Fort Drum CYS Teen Resilience training program benefits from IMCOM grant
Fort Drum Garrison Public Affairs
FORT DRUM, N.Y. (Aug. 28, 2019) – Dozens of Fort Drum teenagers learned some team-leading, critical thinking and problem-solving skills this summer through a Child and Youth Service Teen Resilience training program.
The Fort Drum CYS hosted five two-day Teen Mind Labs, with 55 participants between the ages of 12 and 18. The labs were developed to pair Ready and Resilient (R2) skills with an overall goal of enhancing a mental attribute with hands-on activities and field trips to physically test the learned concepts.
Although tailored for Army teens, the activities were similar to the R2 training that Soldiers conduct to strengthen personal readiness by teaching them how to manage adversity, cope with stress and build self-awareness.
Matt Rogers, Fort Drum’s school liaison officer and a CYS master resilience trainer, said that the CYS resiliency curriculum was developed in 2015 to create new and dynamic activities to broaden the skill base for community teens. Fort Drum CYS was awarded a U.S. Army Installation Management Command Teen Resilience Kickstarter grant in 2018 at the same time CYS staff members across the Army were being asked to attend Master Resilience Training.
“The timing allowed Fort Drum CYS to look at Teen Resiliency Training through a fresh set of eyes,” Rogers said. “Our vision was to be creative with crafting experiences for teens, so they can learn beneficial cognitive skills. We submerge them in situations where these newly learned skills are put to the test, all while having a good time.”
In one skills lab, students learned how easy it is for the mind to become preoccupied with counterproductive thoughts. The group activity had them organize a series of downward spiraling thoughts, so they could practice taking purposeful action while trying to control their emotions.
Another lab was aimed at leadership skills, and participants discussed personal character strengths and learned how using the strengths of each individual can develop an effective team and the ability to lead others. They also practiced assertive communication skills, to include effective praise and active constructive responses.
“The core concepts of what is being taught mirrors R2 training our Soldiers receive,” Rogers said. “However, different from the adult training, our format is more hands-on with games, activities and experiential learning opportunities which pair nicely with the overarching skills and concepts being taught.”
Rogers said that the interactive nature of the classes makes students more comfortable to discuss their thoughts, feelings and emotions.
“In addition, the teen curriculum uses age-appropriate examples and situations to make it easier to grasp sometimes complex topics,” he added.
Resiliency isn’t an easy concept for some people to grasp, or understand the relevance it plays in their lives. Rogers said that military children in particular face unique challenges with duty station moves and parents who deploy.
“Their ability to bounce back and thrive in the face of adversity not only is beneficial to them, but it impacts the readiness of their active-duty parent,” he said. “It’s also important to highlight that each one of them has at least some resiliency training already built in.”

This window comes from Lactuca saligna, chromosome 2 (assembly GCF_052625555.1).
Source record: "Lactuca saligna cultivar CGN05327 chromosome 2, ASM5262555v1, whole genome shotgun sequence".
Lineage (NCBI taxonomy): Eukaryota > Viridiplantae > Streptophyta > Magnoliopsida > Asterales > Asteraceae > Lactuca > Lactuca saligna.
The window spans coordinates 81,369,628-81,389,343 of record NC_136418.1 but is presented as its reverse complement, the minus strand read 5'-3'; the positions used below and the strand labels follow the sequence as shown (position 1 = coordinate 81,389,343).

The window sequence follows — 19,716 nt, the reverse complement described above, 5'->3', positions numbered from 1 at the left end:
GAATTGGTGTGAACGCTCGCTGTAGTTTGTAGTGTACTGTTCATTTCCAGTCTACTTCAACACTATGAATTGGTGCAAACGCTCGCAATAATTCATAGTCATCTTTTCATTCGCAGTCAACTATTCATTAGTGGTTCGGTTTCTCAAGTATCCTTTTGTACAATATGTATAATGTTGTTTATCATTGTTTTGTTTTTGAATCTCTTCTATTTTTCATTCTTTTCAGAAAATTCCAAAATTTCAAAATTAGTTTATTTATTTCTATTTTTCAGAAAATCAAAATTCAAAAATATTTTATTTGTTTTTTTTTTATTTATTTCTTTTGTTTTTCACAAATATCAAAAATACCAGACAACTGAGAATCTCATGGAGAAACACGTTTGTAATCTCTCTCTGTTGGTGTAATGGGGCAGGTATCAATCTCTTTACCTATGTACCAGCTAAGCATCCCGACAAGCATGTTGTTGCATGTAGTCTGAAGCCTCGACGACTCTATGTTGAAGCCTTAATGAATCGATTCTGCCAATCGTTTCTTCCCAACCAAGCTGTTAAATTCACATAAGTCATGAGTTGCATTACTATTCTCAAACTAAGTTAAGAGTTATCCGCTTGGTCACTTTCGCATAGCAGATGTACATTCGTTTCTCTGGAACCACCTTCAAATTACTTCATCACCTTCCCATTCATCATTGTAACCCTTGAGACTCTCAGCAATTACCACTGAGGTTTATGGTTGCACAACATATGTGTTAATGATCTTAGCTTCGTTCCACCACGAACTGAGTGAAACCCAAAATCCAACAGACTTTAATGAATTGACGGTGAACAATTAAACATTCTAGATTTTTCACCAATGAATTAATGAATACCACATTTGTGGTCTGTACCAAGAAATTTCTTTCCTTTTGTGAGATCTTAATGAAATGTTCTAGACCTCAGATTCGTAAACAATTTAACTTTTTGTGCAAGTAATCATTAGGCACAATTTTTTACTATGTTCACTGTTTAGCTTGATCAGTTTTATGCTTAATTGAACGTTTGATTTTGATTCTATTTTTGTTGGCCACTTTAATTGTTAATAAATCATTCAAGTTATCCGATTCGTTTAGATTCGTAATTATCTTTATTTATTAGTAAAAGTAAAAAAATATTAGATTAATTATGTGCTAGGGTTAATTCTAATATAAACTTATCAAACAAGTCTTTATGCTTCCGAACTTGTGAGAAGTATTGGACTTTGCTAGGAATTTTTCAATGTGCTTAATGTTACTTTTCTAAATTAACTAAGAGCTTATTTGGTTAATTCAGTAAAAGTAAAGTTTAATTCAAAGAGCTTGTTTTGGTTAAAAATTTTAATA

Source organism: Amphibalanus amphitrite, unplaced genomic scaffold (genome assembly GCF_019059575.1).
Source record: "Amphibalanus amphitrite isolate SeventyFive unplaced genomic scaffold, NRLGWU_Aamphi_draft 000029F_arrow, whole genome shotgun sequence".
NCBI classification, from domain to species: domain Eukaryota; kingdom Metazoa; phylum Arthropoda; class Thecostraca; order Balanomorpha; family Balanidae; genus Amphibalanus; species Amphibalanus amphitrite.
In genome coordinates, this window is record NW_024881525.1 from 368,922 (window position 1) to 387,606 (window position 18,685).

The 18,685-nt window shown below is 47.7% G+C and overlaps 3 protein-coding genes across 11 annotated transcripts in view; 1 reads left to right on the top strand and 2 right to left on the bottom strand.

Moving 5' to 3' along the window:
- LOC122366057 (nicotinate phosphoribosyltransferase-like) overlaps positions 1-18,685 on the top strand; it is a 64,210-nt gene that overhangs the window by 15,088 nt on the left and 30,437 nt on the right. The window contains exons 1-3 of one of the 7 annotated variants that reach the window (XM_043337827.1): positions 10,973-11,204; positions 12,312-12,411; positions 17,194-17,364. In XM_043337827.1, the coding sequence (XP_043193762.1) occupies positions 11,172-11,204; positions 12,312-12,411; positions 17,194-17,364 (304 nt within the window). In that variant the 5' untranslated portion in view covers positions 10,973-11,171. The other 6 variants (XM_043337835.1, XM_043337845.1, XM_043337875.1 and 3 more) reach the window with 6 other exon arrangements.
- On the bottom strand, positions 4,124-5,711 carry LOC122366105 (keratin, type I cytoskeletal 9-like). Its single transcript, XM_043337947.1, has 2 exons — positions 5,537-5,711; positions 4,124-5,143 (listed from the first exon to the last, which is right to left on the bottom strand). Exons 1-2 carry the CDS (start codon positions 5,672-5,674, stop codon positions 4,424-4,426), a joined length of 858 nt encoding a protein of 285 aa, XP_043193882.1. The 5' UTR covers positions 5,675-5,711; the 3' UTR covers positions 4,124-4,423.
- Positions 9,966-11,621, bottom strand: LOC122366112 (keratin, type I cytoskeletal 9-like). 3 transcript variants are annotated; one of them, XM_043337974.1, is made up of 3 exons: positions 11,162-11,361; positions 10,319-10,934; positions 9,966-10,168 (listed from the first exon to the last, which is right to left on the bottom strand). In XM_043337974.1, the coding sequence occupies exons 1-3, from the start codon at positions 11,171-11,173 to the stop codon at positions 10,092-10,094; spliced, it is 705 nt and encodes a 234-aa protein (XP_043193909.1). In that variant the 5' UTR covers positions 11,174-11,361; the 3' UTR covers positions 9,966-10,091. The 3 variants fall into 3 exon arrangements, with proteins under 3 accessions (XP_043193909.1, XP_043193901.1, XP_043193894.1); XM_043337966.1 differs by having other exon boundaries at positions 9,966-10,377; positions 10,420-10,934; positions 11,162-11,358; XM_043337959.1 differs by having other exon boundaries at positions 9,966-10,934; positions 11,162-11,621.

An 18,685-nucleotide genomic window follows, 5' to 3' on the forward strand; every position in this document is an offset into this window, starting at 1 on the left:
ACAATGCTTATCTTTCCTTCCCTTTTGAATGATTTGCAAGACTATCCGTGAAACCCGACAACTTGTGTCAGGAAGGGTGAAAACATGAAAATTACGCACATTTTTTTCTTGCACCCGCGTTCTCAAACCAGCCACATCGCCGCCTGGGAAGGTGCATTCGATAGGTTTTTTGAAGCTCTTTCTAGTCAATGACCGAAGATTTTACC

One high school senior attended a recent resiliency course with initial skepticism, believing that she was already well-versed in all issues relating to family life in the military. She wrote about her experience in a CYS Ready and Resilient newsletter, surprised by what she gained from learning resiliency skills.
Rogers said that one activity asks teens to touch an object with their hands. Then, they imagine that everyone’s arms are missing and they have to find another way to touch without hands.
“Resilient people come up with other ways of accomplishing tasks when the typical way isn’t an option,” Rogers said. “A simple example of proving to them that they have flexible thinking habits helps to capture the essence of resiliency and sets the stage for the entire workshop.”
Rogers said that CYS has incorporated R2 training in staff development days, with 386 employees receiving various skills training since last October. The Fort Drum CYS currently has two certified master resilience trainers.
“We have also conducted R2 training in various Fort Drum-connected schools,” Rogers added. “Last school year, 108 middle school and high school students participated in training, as well as 28 faculty members.”
Rogers said that the student feedback indicated that this was a worthwhile program to them, especially considering that participants sacrificed some of their summer break. He said that additional Teen Mind Labs will be conducted during future school breaks.
“The long-term goal is to work with staff members to incorporate R2 skills into current CYS programs and lessons so that we can enhance resiliency in children across Fort Drum CYS,” Rogers said.
Fort Drum CYS recently was awarded an additional IMCOM Teen Resilience grant that will help sustain the program on post, and broaden it.
“With this next round of resiliency funding, we plan to incorporate a family aspect into R2 skills training,” Rogers said. “I’m optimistic that having parents and teens take part in skills training and activities together will help develop more resilient Families.
“If we can get our Families thinking and speaking the same resilient language at home, it should enable better communication in the household and strengthen their connections with each other,” he added. “Our hope is that it will also aid in student performance at school and in Soldier readiness.”
To learn more about Fort Drum CYS and its Teen Resiliency Program, visit https://drum.armymwr.com/programs/childandyouthservices or https://www.facebook.com/Fort-Drum-CYS-Youth-Program-Youth-Center.